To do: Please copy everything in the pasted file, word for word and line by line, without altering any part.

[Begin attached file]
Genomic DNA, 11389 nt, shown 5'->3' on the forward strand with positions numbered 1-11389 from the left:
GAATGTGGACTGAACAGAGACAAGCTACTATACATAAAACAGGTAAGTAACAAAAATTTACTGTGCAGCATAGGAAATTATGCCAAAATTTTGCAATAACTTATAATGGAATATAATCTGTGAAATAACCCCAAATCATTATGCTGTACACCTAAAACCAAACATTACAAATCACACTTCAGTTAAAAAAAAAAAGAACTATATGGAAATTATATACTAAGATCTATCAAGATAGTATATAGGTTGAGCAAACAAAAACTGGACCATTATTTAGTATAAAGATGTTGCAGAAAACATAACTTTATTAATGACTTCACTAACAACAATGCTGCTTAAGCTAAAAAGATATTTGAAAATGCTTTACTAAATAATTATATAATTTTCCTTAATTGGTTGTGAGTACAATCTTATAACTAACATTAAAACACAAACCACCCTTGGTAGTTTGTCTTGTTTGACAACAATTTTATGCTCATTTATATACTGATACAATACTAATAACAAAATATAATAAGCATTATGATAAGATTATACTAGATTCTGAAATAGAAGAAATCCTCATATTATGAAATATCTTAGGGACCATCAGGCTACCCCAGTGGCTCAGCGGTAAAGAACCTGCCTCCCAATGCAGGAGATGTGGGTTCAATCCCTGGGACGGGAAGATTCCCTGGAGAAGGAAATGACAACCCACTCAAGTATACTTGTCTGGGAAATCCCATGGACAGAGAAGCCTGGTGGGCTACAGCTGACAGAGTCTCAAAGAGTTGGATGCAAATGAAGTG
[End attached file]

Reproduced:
Genomic DNA, 11389 nt, shown 5'->3' on the forward strand with positions numbered 1-11389 from the left:
GAATGTGGACTGAACAGAGACAAGCTACTATACATAAAACAGGTAAGTAACAAAAATTTACTGTGCAGCATAGGAAATTATGCCAAAATTTTGCAATAACTTATAATGGAATATAATCTGTGAAATAACCCCAAATCATTATGCTGTACACCTAAAACCAAACATTACAAATCACACTTCAGTTAAAAAAAAAAAGAACTATATGGAAATTATATACTAAGATCTATCAAGATAGTATATAGGTTGAGCAAACAAAAACTGGACCATTATTTAGTATAAAGATGTTGCAGAAAACATAACTTTATTAATGACTTCACTAACAACAATGCTGCTTAAGCTAAAAAGATATTTGAAAATGCTTTACTAAATAATTATATAATTTTCCTTAATTGGTTGTGAGTACAATCTTATAACTAACATTAAAACACAAACCACCCTTGGTAGTTTGTCTTGTTTGACAACAATTTTATGCTCATTTATATACTGATACAATACTAATAACAAAATATAATAAGCATTATGATAAGATTATACTAGATTCTGAAATAGAAGAAATCCTCATATTATGAAATATCTTAGGGACCATCAGGCTACCCCAGTGGCTCAGCGGTAAAGAACCTGCCTCCCAATGCAGGAGATGTGGGTTCAATCCCTGGGACGGGAAGATTCCCTGGAGAAGGAAATGACAACCCACTCAAGTATACTTGTCTGGGAAATCCCATGGACAGAGAAGCCTGGTGGGCTACAGCTGACAGAGTCTCAAAGAGTTGGATGCAAATGAAGTG